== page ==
A juvenile delinquent faces the same type of charge as an adult. Juvenile crimes include theft, burglary, trespassing, driving under the influence, possession charges, battery, assault, etc. A juvenile charged with certain felony offense may be charged as an adult.
There are no jury trials in juvenile court. A juvenile trial is conducted before a judge who listens to the evidence and decides guilt or innocence. If found delinquent (guilty), the case disposition can range from probation to comittment in cetain state run programs outside the home. Probation is similar to that rendered in adult case dispositions in that the juvenile faces certain restrictions on his/her activities, will most likely have to complete certain classes, attend necessary counseling, complete community service hours and pay any necessary restitution. However, unlike adult probation, most juvenile probation requires mandatory curfew and school attendance. Just like with an adult, a juvenile who violates probation faces harsher penalties, and, depending on the nature of the violation and the juvenile’s history, he or she may be committed to a residential program. If the juvenile was charged as an adult, upon a finding of guilt, the juvenile faces the possibility of adult sanctions.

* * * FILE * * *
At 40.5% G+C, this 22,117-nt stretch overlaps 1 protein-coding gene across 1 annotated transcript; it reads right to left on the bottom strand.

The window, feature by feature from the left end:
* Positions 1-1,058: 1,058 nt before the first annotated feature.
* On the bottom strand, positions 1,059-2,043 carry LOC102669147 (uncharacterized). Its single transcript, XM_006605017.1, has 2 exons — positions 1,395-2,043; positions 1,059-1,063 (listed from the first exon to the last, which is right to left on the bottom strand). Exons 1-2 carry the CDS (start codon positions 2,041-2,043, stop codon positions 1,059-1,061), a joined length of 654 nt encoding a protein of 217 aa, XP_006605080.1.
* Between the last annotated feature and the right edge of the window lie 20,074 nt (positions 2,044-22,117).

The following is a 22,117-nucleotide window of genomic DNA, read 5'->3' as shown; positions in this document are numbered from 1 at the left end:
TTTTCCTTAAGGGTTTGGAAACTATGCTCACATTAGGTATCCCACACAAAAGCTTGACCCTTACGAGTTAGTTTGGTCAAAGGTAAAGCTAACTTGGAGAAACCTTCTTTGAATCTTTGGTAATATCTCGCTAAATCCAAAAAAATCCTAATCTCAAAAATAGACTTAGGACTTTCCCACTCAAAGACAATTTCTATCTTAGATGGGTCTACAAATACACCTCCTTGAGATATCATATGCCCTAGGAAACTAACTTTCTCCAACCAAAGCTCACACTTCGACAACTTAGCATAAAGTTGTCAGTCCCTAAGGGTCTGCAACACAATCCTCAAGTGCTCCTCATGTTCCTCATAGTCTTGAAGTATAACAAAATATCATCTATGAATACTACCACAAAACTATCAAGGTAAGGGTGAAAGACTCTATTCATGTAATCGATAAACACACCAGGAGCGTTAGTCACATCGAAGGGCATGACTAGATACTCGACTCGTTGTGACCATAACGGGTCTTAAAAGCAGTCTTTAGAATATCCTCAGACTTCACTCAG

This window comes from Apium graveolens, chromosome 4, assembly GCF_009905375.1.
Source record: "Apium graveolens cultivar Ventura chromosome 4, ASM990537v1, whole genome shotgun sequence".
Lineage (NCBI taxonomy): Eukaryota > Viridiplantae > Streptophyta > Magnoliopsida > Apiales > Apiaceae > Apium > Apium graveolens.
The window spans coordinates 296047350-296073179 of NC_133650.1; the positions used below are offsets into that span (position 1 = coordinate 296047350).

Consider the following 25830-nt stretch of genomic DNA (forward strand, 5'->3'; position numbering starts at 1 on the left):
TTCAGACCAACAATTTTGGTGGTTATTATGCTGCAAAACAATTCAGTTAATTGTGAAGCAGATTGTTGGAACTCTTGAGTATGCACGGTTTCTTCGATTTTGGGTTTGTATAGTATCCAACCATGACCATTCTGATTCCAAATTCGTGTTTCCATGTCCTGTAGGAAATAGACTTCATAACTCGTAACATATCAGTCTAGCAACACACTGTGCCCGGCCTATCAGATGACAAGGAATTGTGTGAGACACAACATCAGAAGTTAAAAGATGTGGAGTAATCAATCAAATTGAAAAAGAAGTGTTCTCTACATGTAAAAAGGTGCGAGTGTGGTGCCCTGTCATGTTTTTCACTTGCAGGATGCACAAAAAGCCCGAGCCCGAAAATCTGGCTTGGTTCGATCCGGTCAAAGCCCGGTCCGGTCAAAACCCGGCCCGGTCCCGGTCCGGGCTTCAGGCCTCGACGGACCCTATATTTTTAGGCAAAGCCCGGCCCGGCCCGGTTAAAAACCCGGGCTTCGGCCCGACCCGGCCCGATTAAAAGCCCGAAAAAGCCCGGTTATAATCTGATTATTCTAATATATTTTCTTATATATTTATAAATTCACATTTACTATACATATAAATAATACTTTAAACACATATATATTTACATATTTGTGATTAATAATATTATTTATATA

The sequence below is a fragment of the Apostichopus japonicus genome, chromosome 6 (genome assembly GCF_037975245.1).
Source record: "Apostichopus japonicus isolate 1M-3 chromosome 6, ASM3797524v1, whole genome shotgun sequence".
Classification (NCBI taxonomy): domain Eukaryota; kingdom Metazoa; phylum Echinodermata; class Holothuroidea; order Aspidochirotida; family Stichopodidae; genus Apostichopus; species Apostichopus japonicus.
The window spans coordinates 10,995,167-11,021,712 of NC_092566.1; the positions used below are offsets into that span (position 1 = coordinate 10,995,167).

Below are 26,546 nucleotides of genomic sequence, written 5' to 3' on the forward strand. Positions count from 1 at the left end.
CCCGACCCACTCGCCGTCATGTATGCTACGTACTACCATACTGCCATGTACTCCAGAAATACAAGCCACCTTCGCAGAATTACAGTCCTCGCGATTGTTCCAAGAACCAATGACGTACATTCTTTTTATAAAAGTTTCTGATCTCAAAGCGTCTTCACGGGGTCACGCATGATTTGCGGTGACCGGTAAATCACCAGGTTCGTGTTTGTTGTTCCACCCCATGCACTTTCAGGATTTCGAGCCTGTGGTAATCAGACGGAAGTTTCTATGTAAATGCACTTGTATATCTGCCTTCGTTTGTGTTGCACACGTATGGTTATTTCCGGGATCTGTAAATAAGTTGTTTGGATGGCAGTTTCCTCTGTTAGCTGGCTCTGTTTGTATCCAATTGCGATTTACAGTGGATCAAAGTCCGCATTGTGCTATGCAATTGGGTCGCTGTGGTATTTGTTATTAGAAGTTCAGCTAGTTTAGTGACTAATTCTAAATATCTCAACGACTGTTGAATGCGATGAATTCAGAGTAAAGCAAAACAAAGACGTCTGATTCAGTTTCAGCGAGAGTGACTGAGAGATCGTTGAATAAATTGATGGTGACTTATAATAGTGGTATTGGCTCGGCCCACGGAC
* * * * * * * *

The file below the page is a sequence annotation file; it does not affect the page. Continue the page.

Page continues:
A juvenile faced with a charge may benefit from a juvenile diversion program.
This program diverts the case away from the courts to a State run program suited to the needs of the child. Upon successful completion of the program, the State relinquishes the charges against the child. However, if the child does not successfully complete the program, the charges will continue in court.
Despite common belief, a juvenile record can have devastating consequences to your child’s future.
The consequences of a delinquent finding include:
- Suspension from school;
- License or learner permit suspension for certain charges such as drug or alcohol related charges or grand theft auto charges;
- Inability to serve in the military if charged with certain offenses (eg. domestic violence);
- Inability to lawfully possess a firearm until 24 years of age (if the charge was a felony).
As with Adult charges, the State has the burden of proving the charges against your child. We will investigate the circumstances of the charge to determine appropriate defenses and mitigating circumstances for your child.
Contact us today for a review of your child’s case.